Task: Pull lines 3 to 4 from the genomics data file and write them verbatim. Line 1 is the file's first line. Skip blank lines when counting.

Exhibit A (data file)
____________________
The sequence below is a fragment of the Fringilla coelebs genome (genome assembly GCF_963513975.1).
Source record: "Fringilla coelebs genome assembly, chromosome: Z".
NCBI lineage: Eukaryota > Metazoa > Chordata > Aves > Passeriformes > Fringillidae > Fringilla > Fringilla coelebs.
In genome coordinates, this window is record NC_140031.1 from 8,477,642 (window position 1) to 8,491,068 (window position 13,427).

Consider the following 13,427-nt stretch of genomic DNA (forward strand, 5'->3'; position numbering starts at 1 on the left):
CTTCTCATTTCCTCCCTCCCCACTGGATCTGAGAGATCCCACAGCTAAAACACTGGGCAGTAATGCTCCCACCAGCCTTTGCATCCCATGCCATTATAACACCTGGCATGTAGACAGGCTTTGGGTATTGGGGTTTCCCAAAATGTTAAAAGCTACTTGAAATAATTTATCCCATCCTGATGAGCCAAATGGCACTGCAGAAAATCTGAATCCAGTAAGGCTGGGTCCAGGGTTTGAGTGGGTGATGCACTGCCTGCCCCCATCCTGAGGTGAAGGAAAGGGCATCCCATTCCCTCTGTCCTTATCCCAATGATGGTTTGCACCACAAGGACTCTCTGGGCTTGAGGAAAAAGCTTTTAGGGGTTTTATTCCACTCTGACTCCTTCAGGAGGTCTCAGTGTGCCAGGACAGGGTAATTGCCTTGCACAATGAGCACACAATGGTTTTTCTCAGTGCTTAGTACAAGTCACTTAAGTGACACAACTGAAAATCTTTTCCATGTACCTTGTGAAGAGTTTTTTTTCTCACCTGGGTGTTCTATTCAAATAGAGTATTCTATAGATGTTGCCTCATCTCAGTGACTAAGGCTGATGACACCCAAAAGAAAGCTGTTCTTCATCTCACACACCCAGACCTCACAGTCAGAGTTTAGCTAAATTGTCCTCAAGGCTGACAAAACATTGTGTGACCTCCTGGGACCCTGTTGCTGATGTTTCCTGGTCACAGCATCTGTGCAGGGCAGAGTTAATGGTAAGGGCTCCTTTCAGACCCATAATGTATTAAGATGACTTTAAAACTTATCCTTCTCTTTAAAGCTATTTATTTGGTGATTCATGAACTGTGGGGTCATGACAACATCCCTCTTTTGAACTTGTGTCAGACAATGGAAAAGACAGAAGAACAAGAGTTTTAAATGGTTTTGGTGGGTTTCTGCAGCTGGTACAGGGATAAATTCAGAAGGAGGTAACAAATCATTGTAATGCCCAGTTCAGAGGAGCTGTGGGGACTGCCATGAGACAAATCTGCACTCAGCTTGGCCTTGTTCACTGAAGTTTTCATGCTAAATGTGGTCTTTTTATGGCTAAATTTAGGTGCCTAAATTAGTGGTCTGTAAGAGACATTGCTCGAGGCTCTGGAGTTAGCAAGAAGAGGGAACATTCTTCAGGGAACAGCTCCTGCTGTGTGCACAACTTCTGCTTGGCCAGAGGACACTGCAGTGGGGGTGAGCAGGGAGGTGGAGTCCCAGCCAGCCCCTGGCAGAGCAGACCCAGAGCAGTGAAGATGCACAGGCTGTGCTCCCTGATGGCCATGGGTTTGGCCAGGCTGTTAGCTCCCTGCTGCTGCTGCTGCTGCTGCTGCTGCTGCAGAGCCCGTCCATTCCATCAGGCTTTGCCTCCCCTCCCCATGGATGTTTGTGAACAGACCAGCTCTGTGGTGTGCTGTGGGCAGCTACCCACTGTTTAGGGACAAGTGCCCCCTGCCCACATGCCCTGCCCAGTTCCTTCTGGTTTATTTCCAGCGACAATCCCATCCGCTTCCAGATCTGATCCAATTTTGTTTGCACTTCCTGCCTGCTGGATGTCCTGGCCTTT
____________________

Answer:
NCBI lineage: Eukaryota > Metazoa > Chordata > Aves > Passeriformes > Fringillidae > Fringilla > Fringilla coelebs.
In genome coordinates, this window is record NC_140031.1 from 8,477,642 (window position 1) to 8,491,068 (window position 13,427).